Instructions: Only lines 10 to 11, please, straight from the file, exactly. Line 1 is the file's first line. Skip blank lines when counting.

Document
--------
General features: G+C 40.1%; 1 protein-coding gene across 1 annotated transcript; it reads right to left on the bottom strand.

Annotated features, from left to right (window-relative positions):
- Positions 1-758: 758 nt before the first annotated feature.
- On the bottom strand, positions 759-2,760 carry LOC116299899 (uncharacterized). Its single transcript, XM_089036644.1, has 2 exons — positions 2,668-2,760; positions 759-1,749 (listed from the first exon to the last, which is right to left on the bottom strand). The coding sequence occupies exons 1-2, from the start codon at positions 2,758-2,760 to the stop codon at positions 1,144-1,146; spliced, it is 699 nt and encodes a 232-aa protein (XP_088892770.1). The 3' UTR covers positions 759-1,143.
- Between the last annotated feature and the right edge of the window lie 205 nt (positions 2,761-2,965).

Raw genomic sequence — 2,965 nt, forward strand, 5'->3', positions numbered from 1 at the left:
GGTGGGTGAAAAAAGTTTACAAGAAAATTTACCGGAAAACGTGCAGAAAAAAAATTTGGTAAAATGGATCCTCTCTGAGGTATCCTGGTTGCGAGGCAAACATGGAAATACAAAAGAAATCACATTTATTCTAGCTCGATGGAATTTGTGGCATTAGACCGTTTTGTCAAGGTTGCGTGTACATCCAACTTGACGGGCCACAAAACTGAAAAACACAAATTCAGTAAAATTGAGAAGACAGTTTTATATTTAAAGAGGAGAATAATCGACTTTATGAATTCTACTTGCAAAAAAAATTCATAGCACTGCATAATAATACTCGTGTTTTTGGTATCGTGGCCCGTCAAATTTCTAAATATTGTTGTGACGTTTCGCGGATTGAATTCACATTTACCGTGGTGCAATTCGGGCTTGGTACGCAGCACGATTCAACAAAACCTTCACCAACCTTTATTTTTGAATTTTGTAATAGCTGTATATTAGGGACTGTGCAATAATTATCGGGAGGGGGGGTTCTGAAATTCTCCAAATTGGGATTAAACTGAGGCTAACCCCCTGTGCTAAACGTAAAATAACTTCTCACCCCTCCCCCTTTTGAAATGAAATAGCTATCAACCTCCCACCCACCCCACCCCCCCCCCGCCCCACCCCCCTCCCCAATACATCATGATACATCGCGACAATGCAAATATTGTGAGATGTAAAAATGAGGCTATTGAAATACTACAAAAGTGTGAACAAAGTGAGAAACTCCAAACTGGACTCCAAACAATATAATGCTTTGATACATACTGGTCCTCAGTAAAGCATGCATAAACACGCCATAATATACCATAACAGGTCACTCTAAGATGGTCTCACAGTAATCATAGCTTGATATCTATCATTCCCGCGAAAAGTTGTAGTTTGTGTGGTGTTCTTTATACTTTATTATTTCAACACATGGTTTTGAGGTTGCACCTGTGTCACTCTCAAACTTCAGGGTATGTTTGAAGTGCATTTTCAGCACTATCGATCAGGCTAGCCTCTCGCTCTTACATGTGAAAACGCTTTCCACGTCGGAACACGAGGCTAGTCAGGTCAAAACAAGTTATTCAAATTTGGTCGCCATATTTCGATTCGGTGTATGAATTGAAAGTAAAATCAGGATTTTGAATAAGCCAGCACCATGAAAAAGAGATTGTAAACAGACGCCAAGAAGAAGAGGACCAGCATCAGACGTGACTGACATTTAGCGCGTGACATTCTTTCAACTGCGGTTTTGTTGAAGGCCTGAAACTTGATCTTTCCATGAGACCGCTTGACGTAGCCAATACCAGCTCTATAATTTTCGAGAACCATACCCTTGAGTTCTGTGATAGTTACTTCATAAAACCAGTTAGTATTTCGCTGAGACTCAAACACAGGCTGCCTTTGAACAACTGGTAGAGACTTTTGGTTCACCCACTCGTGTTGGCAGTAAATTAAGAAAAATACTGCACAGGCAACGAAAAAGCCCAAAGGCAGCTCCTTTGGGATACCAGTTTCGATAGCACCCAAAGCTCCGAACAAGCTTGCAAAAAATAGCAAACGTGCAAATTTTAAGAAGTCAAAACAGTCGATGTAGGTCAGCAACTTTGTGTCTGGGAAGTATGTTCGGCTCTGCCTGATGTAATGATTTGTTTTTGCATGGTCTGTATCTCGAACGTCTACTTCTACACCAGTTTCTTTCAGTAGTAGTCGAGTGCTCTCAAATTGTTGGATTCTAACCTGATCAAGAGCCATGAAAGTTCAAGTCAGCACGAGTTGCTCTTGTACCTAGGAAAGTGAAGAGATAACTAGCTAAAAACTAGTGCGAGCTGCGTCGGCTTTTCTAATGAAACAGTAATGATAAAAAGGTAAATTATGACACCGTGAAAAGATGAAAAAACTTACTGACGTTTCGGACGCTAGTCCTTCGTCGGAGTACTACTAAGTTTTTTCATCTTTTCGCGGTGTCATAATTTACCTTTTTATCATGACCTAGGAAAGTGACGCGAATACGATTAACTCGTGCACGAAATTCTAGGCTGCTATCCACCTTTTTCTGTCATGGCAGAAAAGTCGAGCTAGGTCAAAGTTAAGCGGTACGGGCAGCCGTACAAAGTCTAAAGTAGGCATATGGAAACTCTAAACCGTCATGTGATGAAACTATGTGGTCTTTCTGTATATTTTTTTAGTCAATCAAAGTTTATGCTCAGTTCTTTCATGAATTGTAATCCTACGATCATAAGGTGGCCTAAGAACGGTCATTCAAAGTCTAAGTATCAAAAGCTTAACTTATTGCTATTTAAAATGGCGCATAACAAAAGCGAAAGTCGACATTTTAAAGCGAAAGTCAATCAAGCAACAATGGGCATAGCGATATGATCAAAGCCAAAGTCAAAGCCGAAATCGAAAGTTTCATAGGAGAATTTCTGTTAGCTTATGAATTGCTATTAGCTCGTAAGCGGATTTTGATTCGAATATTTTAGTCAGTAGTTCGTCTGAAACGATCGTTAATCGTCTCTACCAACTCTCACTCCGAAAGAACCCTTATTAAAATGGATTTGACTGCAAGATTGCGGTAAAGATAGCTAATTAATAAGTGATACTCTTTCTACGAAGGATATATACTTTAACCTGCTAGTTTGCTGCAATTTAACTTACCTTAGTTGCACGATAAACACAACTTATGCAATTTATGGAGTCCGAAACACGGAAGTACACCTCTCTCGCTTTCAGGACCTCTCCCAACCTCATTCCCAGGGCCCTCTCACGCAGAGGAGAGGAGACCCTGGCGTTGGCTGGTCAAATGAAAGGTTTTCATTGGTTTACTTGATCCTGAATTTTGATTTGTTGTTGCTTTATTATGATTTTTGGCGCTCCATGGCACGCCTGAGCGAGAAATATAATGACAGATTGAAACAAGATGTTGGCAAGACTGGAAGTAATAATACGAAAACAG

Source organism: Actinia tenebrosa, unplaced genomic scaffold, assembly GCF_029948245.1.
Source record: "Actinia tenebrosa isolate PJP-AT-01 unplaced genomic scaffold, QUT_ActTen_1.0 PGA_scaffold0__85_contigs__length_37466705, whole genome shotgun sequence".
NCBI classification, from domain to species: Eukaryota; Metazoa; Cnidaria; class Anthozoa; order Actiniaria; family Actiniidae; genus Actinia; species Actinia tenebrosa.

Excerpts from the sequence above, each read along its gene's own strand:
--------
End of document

NCBI classification, from domain to species: Eukaryota; Metazoa; Cnidaria; class Anthozoa; order Actiniaria; family Actiniidae; genus Actinia; species Actinia tenebrosa.

Excerpts from the sequence above, each read along its gene's own strand: